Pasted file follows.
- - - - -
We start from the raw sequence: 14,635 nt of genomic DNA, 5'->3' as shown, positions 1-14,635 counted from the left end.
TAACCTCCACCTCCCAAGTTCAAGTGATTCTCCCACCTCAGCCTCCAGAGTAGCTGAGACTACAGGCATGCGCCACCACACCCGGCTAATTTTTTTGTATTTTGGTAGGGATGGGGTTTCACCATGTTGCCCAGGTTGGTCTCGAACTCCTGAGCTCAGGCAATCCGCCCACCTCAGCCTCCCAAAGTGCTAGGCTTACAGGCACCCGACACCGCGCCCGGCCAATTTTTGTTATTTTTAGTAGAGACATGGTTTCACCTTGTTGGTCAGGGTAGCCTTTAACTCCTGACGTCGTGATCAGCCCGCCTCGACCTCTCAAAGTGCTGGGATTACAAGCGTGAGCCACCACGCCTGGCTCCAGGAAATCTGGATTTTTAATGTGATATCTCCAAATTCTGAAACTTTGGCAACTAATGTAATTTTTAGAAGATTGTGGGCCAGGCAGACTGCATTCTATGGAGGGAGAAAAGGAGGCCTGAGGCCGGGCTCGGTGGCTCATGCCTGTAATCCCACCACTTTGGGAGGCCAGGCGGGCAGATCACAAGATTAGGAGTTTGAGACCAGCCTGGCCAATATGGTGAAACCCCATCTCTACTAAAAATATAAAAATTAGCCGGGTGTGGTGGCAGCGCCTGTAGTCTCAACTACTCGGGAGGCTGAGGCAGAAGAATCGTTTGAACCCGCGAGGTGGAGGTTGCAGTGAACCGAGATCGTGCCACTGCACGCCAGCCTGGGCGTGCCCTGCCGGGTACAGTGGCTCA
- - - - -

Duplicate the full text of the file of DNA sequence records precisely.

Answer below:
We start from the raw sequence: 14,635 nt of genomic DNA, 5'->3' as shown, positions 1-14,635 counted from the left end.
TAACCTCCACCTCCCAAGTTCAAGTGATTCTCCCACCTCAGCCTCCAGAGTAGCTGAGACTACAGGCATGCGCCACCACACCCGGCTAATTTTTTTGTATTTTGGTAGGGATGGGGTTTCACCATGTTGCCCAGGTTGGTCTCGAACTCCTGAGCTCAGGCAATCCGCCCACCTCAGCCTCCCAAAGTGCTAGGCTTACAGGCACCCGACACCGCGCCCGGCCAATTTTTGTTATTTTTAGTAGAGACATGGTTTCACCTTGTTGGTCAGGGTAGCCTTTAACTCCTGACGTCGTGATCAGCCCGCCTCGACCTCTCAAAGTGCTGGGATTACAAGCGTGAGCCACCACGCCTGGCTCCAGGAAATCTGGATTTTTAATGTGATATCTCCAAATTCTGAAACTTTGGCAACTAATGTAATTTTTAGAAGATTGTGGGCCAGGCAGACTGCATTCTATGGAGGGAGAAAAGGAGGCCTGAGGCCGGGCTCGGTGGCTCATGCCTGTAATCCCACCACTTTGGGAGGCCAGGCGGGCAGATCACAAGATTAGGAGTTTGAGACCAGCCTGGCCAATATGGTGAAACCCCATCTCTACTAAAAATATAAAAATTAGCCGGGTGTGGTGGCAGCGCCTGTAGTCTCAACTACTCGGGAGGCTGAGGCAGAAGAATCGTTTGAACCCGCGAGGTGGAGGTTGCAGTGAACCGAGATCGTGCCACTGCACGCCAGCCTGGGCGTGCCCTGCCGGGTACAGTGGCTCA